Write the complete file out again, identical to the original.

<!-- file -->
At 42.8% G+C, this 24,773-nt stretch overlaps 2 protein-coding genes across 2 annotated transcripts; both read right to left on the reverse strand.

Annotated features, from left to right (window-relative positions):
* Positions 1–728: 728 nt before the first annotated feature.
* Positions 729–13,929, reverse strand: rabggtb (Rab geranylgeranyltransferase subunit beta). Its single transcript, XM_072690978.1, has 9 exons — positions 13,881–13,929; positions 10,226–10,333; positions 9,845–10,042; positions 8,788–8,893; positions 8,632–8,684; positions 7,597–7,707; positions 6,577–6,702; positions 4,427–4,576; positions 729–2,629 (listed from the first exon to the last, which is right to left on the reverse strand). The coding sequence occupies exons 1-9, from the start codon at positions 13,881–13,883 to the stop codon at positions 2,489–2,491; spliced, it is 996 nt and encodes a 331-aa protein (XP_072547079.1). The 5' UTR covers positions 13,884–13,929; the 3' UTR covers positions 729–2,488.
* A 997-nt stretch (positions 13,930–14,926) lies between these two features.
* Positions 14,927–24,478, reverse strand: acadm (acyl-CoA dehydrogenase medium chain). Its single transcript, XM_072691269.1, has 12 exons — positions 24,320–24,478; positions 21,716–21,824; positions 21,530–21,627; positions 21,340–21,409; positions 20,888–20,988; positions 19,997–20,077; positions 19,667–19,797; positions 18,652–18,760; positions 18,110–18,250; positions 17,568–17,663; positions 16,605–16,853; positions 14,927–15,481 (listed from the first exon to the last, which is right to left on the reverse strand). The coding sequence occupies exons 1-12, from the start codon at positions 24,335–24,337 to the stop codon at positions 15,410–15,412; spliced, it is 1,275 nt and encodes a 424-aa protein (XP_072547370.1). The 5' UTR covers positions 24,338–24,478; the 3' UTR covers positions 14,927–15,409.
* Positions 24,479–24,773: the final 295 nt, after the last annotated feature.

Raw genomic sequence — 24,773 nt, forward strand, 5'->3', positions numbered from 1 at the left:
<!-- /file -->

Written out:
At 42.8% G+C, this 24,773-nt stretch overlaps 2 protein-coding genes across 2 annotated transcripts; both read right to left on the reverse strand.

Annotated features, from left to right (window-relative positions):
* Positions 1–728: 728 nt before the first annotated feature.
* Positions 729–13,929, reverse strand: rabggtb (Rab geranylgeranyltransferase subunit beta). Its single transcript, XM_072690978.1, has 9 exons — positions 13,881–13,929; positions 10,226–10,333; positions 9,845–10,042; positions 8,788–8,893; positions 8,632–8,684; positions 7,597–7,707; positions 6,577–6,702; positions 4,427–4,576; positions 729–2,629 (listed from the first exon to the last, which is right to left on the reverse strand). The coding sequence occupies exons 1-9, from the start codon at positions 13,881–13,883 to the stop codon at positions 2,489–2,491; spliced, it is 996 nt and encodes a 331-aa protein (XP_072547079.1). The 5' UTR covers positions 13,884–13,929; the 3' UTR covers positions 729–2,488.
* A 997-nt stretch (positions 13,930–14,926) lies between these two features.
* Positions 14,927–24,478, reverse strand: acadm (acyl-CoA dehydrogenase medium chain). Its single transcript, XM_072691269.1, has 12 exons — positions 24,320–24,478; positions 21,716–21,824; positions 21,530–21,627; positions 21,340–21,409; positions 20,888–20,988; positions 19,997–20,077; positions 19,667–19,797; positions 18,652–18,760; positions 18,110–18,250; positions 17,568–17,663; positions 16,605–16,853; positions 14,927–15,481 (listed from the first exon to the last, which is right to left on the reverse strand). The coding sequence occupies exons 1-12, from the start codon at positions 24,335–24,337 to the stop codon at positions 15,410–15,412; spliced, it is 1,275 nt and encodes a 424-aa protein (XP_072547370.1). The 5' UTR covers positions 24,338–24,478; the 3' UTR covers positions 14,927–15,409.
* Positions 24,479–24,773: the final 295 nt, after the last annotated feature.

Raw genomic sequence — 24,773 nt, forward strand, 5'->3', positions numbered from 1 at the left: